In order to determine whether stressful events affect anti-apoptotic protein expression in the raphe region and in the 5-HT cells, we focused on the Bcl-xL, which, in contrast to the second major anti-apoptotic protein, Bcl-2, continue to be highly expressed in adult brain  and was suggested to be crucial for the normal health of neurons and synapses . We exposed adult male rats to the forced swim stress for the short-time (1–2 days) or prolonged (14 days) periods, and bcl-xl mRNA levels in the midbrain and anti-apoptotic protein immunoreactivities in the midbrain 5-HT cell bodies were assessed in stressed and control (unstressed) animals. To determine whether glucocorticoids may be implicated in stress effects on Bcl-xL, dexamethasone (DEX), a synthetic glucocorticoid acting predominantly through glucocorticoid receptors [34, 35], was administered alone or in combination with the glucocorticoid synthesis inhibitor metyrapone (MET)  that is used to prevent stress-induced glucocorticoid surge . Finally, simultaneously with Bcl-xL, we evaluated effects of stress and glucocorticoids on TPH expression.
Materials and Methods
All animal use procedures were supervised and specifically approved by the ethic committee of the Institute of Cytology and Genetics in accordance with the guidelines of the Ministry of Public Health of Russia (supplement to order N 267 of June 19, 2003) and the European Council Directive (86/609/EEC). All efforts were made to minimize animal suffering and to reduce the number of animals used.
Adult males (2.5 months of age; experiments 1, 2 and 4) and neonatal pups (experiment 3) of Wistar rats were used in the present study. Adult male rats initially weighing 190–210 g were housed singly in polycarbonate cages (27.7 × 44 × 15 cm = w × l × h) with free access to food and water. Rat pups were with their mothers. The day of their birth was defined as a postnatal day 0. On postnatal day1, litters were culled to 8 pups. Animals were kept at temperature of 22–23° under natural illumination.
Adult male rats (n = 80) were exposed or not to short-term or chronic forced swim stress. For short-term stress, animals were forced to swim for 2 days, 15 min at the first day and 5 min at the second day according to published protocols . For chronic stress, animals were exposed to the forced swim once daily (15 min) for 14 consecutive days. A significant (p < 0.05) increase in the relative adrenal weight (mg/100 g body weight) of chronically forced swim animals (19.59 ± 0.85) in comparison with unstressed rats (15.85 ± 1.23) is assumed to be an important indicator of chronic stress. Swim sessions were carried out between 1000 and 1200 h by placing rats in the swim tank (46 cm×20 cm glass cylinders) that were filled with water (24 ± 1°C) to a depth of 30 cm. After swimming, the rats were dried with towels and returned to their home cages. Rats were killed either 24 h after the first swim or 40 min, 2 h or 24 h after the second swim, or 24 h after the last swim session for 14 days (12–14 animals per group).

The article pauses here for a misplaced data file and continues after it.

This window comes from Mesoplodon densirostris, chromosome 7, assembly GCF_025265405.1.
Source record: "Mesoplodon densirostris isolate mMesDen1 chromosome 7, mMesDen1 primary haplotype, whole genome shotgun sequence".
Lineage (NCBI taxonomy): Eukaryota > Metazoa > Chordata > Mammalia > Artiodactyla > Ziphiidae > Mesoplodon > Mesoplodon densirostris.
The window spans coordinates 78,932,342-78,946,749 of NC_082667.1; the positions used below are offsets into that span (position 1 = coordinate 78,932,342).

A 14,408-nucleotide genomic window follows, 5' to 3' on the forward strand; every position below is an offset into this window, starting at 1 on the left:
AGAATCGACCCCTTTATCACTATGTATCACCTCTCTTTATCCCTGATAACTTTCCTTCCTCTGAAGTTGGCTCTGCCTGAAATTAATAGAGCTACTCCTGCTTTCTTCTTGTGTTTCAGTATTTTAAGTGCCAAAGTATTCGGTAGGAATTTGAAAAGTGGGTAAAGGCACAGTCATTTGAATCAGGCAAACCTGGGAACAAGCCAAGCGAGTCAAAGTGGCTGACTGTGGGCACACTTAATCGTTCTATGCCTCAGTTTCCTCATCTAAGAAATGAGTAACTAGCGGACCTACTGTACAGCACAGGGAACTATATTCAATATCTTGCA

Three groups of adult males (n = 30) were used. Animals of the first group remained untreated, whereas in other two groups, rats were injected subcutaneously (s.c.) with DEX (Krka, Slovenia; 0.2 mg/kg/0.4ml) or with an equivalent volume of vehicle (VEH; distilled water), and assessed at 6 h after the treatment (9–11 per group).
Two-day old rat pups (n = 81) were used in this experiment. Pups from every litter were assigned to intact (2 pups), saline- (3 pups) or DEX-treated (3 pups) groups. Pups were injected with DEX (0.2 μg/g body weight, s.c.), with an equivalent volume (25 μl) of saline or remained untreated. The levels of bcl-xl mRNA were measured in the brainstem of these pups at 0 (intact), 0.5, 2, 4, 6, 8 and 24 h after treatment with saline or DEX (30 saline-treated rats sacrificed at all time-points were combined in a single saline group, and 5–7 DEX-treated animals were in each time-group).
In this experiment, 25 adult rats were used (n = 4–6 per group). One group of animals remained without any treatment. Other rats were initially divided into two groups that received intraperitoneal (i.p.) injection of MET (2-methyl-1,2-di-3-pyridyl-1-propanone, Aldrich, USA; 150 mg/kg/4 ml) or an equivalent volume of vehicle (VEH; distilled water). Two hours after the first treatment, one half of MET-treated animals received subcutaneous (s.c.) injection of DEX (0.2 mg/kg/0.4ml) as well as one half of VEH-treated rats received the second injections of VEH by similar with DEX treatment route (s.c.). One hour after that, the rats from all treated groups: VEH i.p. (VEH1), MET i.p. (MET), VEH i.p.+VEH s.c. (VEH2), and MET i.p.+DEX s.c. (MET+DEX), and untreated animals were exposed to the first forced swim stress. Subcutaneous injections of DEX and VEH to animals from appropriate groups were repeated on the next day 1 h before the second forced swim stress exposures. As was shown previously, the dose of MET used had no appreciable effect on the basal corticosterone levels as well as all groups of rats that received DEX had lower corticosterone levels than the animals from other groups . Animals were assessed for their bcl-xl mRNA levels at 2 h after the second swim.